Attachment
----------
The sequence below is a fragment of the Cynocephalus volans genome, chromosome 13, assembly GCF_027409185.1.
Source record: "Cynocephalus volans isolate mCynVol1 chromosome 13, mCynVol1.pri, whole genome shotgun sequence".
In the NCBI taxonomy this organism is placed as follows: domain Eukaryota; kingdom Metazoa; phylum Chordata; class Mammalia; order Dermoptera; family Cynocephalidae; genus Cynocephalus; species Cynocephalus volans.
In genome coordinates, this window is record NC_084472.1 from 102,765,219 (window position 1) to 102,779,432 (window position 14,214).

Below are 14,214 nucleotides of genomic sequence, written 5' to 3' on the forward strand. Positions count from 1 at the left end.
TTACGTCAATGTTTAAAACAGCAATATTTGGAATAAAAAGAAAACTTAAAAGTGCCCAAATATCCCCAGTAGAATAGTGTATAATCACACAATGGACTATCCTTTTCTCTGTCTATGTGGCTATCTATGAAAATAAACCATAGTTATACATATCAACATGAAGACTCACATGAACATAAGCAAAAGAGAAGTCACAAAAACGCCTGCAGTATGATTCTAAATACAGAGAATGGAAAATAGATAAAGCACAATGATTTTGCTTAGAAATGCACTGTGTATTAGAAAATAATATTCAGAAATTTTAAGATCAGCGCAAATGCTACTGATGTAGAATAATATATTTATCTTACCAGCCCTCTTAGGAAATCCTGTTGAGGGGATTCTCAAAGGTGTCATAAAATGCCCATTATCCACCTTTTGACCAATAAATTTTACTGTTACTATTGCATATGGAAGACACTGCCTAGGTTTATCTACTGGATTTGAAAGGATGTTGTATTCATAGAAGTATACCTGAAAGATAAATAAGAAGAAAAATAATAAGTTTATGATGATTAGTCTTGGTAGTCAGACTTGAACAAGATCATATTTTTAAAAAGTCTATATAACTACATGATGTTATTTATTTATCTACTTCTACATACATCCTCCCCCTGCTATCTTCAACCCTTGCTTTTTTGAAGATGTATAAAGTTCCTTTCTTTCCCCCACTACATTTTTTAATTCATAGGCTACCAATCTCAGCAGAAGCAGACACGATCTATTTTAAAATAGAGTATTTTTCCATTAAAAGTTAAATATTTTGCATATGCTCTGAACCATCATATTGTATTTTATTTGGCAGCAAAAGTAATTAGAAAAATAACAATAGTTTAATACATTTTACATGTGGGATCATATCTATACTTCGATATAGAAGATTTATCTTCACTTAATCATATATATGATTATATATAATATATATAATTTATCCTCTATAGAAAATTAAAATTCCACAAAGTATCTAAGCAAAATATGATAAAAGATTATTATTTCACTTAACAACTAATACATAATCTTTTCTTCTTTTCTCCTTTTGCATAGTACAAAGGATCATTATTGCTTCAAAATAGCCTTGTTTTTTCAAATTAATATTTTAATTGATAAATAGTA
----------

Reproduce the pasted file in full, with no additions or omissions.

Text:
The sequence below is a fragment of the Cynocephalus volans genome, chromosome 13, assembly GCF_027409185.1.
Source record: "Cynocephalus volans isolate mCynVol1 chromosome 13, mCynVol1.pri, whole genome shotgun sequence".
In the NCBI taxonomy this organism is placed as follows: domain Eukaryota; kingdom Metazoa; phylum Chordata; class Mammalia; order Dermoptera; family Cynocephalidae; genus Cynocephalus; species Cynocephalus volans.
In genome coordinates, this window is record NC_084472.1 from 102,765,219 (window position 1) to 102,779,432 (window position 14,214).

Below are 14,214 nucleotides of genomic sequence, written 5' to 3' on the forward strand. Positions count from 1 at the left end.
TTACGTCAATGTTTAAAACAGCAATATTTGGAATAAAAAGAAAACTTAAAAGTGCCCAAATATCCCCAGTAGAATAGTGTATAATCACACAATGGACTATCCTTTTCTCTGTCTATGTGGCTATCTATGAAAATAAACCATAGTTATACATATCAACATGAAGACTCACATGAACATAAGCAAAAGAGAAGTCACAAAAACGCCTGCAGTATGATTCTAAATACAGAGAATGGAAAATAGATAAAGCACAATGATTTTGCTTAGAAATGCACTGTGTATTAGAAAATAATATTCAGAAATTTTAAGATCAGCGCAAATGCTACTGATGTAGAATAATATATTTATCTTACCAGCCCTCTTAGGAAATCCTGTTGAGGGGATTCTCAAAGGTGTCATAAAATGCCCATTATCCACCTTTTGACCAATAAATTTTACTGTTACTATTGCATATGGAAGACACTGCCTAGGTTTATCTACTGGATTTGAAAGGATGTTGTATTCATAGAAGTATACCTGAAAGATAAATAAGAAGAAAAATAATAAGTTTATGATGATTAGTCTTGGTAGTCAGACTTGAACAAGATCATATTTTTAAAAAGTCTATATAACTACATGATGTTATTTATTTATCTACTTCTACATACATCCTCCCCCTGCTATCTTCAACCCTTGCTTTTTTGAAGATGTATAAAGTTCCTTTCTTTCCCCCACTACATTTTTTAATTCATAGGCTACCAATCTCAGCAGAAGCAGACACGATCTATTTTAAAATAGAGTATTTTTCCATTAAAAGTTAAATATTTTGCATATGCTCTGAACCATCATATTGTATTTTATTTGGCAGCAAAAGTAATTAGAAAAATAACAATAGTTTAATACATTTTACATGTGGGATCATATCTATACTTCGATATAGAAGATTTATCTTCACTTAATCATATATATGATTATATATAATATATATAATTTATCCTCTATAGAAAATTAAAATTCCACAAAGTATCTAAGCAAAATATGATAAAAGATTATTATTTCACTTAACAACTAATACATAATCTTTTCTTCTTTTCTCCTTTTGCATAGTACAAAGGATCATTATTGCTTCAAAATAGCCTTGTTTTTTCAAATTAATATTTTAATTGATAAATAGTA